Water, water everywhere, nor any drop to drink: Broken Promises and Boil-Water Advisories
Access to clean drinking water is something many of us take for granted, especially in a country as water-wealthy as Canada. And yet, Indigenous communities across the nation are still facing water advisories, disease, and contamination from their water supply. As of January 2022, 29 Indigenous communities still endure long-term water advisories. The lack of drinkable water is emblematic of Canada’s failure to deliver even the most basic of services to Indigenous Peoples, and the dogged pursuit of its colonial policies.
And let’s be clear about what a drinking water advisory means: water that runs from the tap is unsafe to drink, and in some cases it can cause rashes on people’s skin if they bathe in it. It means the water needed to sustain life is actually harmful.
Historically in Canada, access to clean drinking water in Indigenous communities was not a priority for the Canadian government. For example, Shoal Lake 40 First Nation recently ended a 24-year boil water advisory that can be traced back 100 years to when the community was cut off from its source of clean drinking water by the very same aqueduct that supplies safe drinking water to the city of Winnipeg.
How is it that a decision made 100 years ago still affects access to clean drinking water in communities today? Why are Indigenous communities still struggling for this basic human right?
Negligent industry practises continue to pollute waterways and soil, primarily impacting Indigenous communities.
Projects such as the Trans Mountain Pipeline expansion, mining, and the construction of dams continue to pose a risk to clean drinking water. On top of that, out-dated colonial laws make it difficult for these communities to access funding or to manage their own water supply. Here are a few examples of how industrial contamination and chronic underfunding from the government continue to put Indigenous communities at risk:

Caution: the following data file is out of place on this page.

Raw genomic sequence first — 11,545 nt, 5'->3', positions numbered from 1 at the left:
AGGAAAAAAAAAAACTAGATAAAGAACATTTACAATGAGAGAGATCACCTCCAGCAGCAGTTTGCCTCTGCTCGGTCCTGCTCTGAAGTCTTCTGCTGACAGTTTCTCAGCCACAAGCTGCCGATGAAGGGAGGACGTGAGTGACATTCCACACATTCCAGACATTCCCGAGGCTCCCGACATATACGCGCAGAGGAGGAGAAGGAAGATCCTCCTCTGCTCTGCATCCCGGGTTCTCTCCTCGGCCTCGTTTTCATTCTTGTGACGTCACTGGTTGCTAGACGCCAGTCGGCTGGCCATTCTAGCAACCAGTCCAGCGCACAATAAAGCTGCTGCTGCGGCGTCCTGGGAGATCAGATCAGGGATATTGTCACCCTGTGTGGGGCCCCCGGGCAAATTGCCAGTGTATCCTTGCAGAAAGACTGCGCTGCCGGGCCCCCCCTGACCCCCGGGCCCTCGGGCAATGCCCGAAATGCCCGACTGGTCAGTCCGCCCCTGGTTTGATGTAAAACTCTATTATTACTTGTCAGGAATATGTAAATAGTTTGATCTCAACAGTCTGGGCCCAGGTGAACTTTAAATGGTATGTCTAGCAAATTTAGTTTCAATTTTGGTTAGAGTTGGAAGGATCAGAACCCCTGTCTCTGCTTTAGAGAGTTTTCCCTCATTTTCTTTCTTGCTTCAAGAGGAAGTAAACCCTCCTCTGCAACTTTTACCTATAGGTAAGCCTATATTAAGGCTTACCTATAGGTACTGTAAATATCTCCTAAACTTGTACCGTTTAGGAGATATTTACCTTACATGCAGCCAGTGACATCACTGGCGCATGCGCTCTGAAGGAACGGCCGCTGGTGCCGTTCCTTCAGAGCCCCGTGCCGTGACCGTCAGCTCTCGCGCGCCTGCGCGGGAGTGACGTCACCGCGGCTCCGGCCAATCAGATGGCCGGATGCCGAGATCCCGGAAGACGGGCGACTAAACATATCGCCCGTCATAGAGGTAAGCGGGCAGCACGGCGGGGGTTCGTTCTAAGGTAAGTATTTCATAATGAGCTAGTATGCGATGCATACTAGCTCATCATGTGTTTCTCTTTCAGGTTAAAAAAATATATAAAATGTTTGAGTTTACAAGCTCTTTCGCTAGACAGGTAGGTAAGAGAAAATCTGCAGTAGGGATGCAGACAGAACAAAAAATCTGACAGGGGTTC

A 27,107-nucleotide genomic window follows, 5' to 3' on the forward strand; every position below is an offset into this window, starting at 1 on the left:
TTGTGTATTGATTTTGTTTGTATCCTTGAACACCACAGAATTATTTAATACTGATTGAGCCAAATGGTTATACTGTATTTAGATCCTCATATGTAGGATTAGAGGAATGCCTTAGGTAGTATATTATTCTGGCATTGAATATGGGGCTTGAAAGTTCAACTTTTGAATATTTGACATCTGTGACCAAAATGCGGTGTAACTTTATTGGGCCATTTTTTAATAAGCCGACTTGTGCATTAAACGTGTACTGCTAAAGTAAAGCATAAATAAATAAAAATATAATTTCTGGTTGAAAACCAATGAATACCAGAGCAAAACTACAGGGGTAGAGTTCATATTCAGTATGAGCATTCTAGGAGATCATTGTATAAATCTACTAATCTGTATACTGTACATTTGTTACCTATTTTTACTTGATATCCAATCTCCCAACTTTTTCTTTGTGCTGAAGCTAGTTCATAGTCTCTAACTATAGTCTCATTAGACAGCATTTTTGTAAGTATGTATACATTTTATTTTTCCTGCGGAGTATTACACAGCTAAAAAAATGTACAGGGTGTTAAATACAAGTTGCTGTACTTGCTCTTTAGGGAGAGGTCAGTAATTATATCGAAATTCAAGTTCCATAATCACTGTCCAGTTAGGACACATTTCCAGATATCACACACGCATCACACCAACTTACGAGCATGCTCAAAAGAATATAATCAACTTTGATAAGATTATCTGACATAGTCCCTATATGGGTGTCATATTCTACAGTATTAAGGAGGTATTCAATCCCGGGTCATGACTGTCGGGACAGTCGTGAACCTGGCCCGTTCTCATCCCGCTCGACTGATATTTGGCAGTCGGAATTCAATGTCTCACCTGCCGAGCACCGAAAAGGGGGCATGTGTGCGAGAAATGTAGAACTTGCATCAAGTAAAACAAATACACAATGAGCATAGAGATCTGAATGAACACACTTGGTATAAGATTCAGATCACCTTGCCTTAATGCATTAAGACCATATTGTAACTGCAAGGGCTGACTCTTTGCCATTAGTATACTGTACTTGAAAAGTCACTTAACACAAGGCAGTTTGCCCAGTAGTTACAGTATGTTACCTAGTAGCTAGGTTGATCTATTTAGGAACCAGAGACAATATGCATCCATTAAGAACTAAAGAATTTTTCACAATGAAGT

Kitigan Zibi in Quebec has been under a do not consume order for over 17 years because of uranium contamination. Beaver Lake Cree Nation has to truck in their drinking water. Grassy Narrows spent decades dealing with mercury poisoning due to the Dryden pulp mill polluting the English-Wabigoon river system for hundreds of kilometres. Neskantaga Nation has been under a boil water advisory since February 1, 1995 – 27 years.
In December 2020, the Semiahmoo First Nation, which is a five minute drive from the city of White Rock and less than an hour outside of Vancouver, ended a 16-year advisory, which persisted because of underfunding, privatised water, and conflict with the White Rock municipality.
Justin Trudeau made election promises in 2015 to end all boil water advisories in Indigenous communities, but the legacy of unsafe water is strong, and now seven years later and into his second term reaching this goal seems impossibly far away. While long-term advisories are being lifted, new ones are added each year.